At least it was in the 1970s. After re-reading the book just a few months ago, I found that I didn't identify with the characters as I had when I was a child. Perhaps because this was and is a children's book. Sometimes those ideas just aren't as easy to access with an older mind. I did also find that the main character was hard to get behind. She would often refuse to allow explanations to sink in and would react strongly towards things beyond her control with what would seem to be over-emotive episodes.
However, it is her emotion, especially her willingness to love her brother Charles Wallace, that breaks from the conformity of the dark powers that control the alien planet. It is also their childishness that enables them to speak the truth about the situations around them in a way that the conforming adults of the lands cannot. In that respect, I found that the story still holds up rather well.
The other issue is that of the theology of the book. This is where some might have the bigger difficulty with the book.
L'Engle's work is quite similar to C.S. Lewis in his "Chronicles of Narnia" series. It is best described as a liberal or progressive Christian view, a term that, in 1962, meant something quite different from 2018. Her prominent theme seems to stem from the Gospel of John, a book quoted in "A Wrinkle in Time" by the star-creatures as they try to explain the larger (universal) struggle between good and evil. Jesus is named, as are Moses and Buddha - all as exemplars of righteousness. For some Christians, including anyone else with Jesus is too far. But within the narrative, the point is that the exemplars of righteousness are just that: exemplars. L'Engle makes no claim that one is equal to or greater than another. They are exemplars and are therefore worthy of veneration and emulation.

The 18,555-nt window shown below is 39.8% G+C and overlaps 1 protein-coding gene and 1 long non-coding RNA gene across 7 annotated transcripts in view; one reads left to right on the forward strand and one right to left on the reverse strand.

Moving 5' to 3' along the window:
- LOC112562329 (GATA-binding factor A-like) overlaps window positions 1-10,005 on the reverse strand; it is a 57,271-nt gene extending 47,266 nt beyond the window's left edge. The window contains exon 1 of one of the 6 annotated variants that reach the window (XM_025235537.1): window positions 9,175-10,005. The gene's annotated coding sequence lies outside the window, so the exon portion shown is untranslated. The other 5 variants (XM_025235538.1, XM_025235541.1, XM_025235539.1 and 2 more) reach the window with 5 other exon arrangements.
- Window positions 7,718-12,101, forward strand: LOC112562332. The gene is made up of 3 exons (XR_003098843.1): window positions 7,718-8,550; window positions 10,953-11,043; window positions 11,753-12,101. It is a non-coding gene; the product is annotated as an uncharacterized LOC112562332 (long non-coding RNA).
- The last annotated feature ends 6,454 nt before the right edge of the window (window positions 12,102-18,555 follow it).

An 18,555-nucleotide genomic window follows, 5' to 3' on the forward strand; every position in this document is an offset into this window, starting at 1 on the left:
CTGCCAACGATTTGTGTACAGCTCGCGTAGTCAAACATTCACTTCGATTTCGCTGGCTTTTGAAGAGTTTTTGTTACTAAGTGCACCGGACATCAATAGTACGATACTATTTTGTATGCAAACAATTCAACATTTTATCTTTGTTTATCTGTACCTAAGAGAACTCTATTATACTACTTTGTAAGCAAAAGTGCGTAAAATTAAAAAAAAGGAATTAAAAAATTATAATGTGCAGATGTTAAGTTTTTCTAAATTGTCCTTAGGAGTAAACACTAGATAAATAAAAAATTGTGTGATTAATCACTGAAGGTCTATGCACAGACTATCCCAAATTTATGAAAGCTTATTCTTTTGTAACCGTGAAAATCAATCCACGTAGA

But more modern conservative Christians would likely balk at the use of crystal balls (even if it is by an alien), witches, or the idea that science and religion need not be opposing forces. In fact, the point is larger than that: science and religion can work towards a common good and for the betterment of humanity as well as working against that which is evil or promotes darkness.
As I re-read "A Wrinkle in Time" I found myself not as taken with it as I was when I was about the same age as the character Meg. But I didn't find it impossible to read or difficult to appreciate. In fact, what I found was that L'Engle wrote a book for an educated reader. The biblical quotes, the passages from Latin, the references to world classics were not dropped in to "smarten" the book. They were there because there was an expectation that the reader was one who read to elevate themselves and their minds. It may be a children's story, but it wasn't dumbed down to say the least.
What I also found was that I was interested in reading the other books that dealt with the Murry family that L'Engle had written. Like Garrison Keillor, L'Engle created more than just characters, she created a world in which she continued to write for all ages.
I would also add that the book is probably still too much to be able to effectively make into a movie. There are too many themes and too much expectation on the education of the audience. The book will likely always outshine any theatrical attempt.
A Wrinkle in Time
(There are several editions of the book. The one I re-read and described above was from the following publisher)
Harrisburg: Square Fish, 2007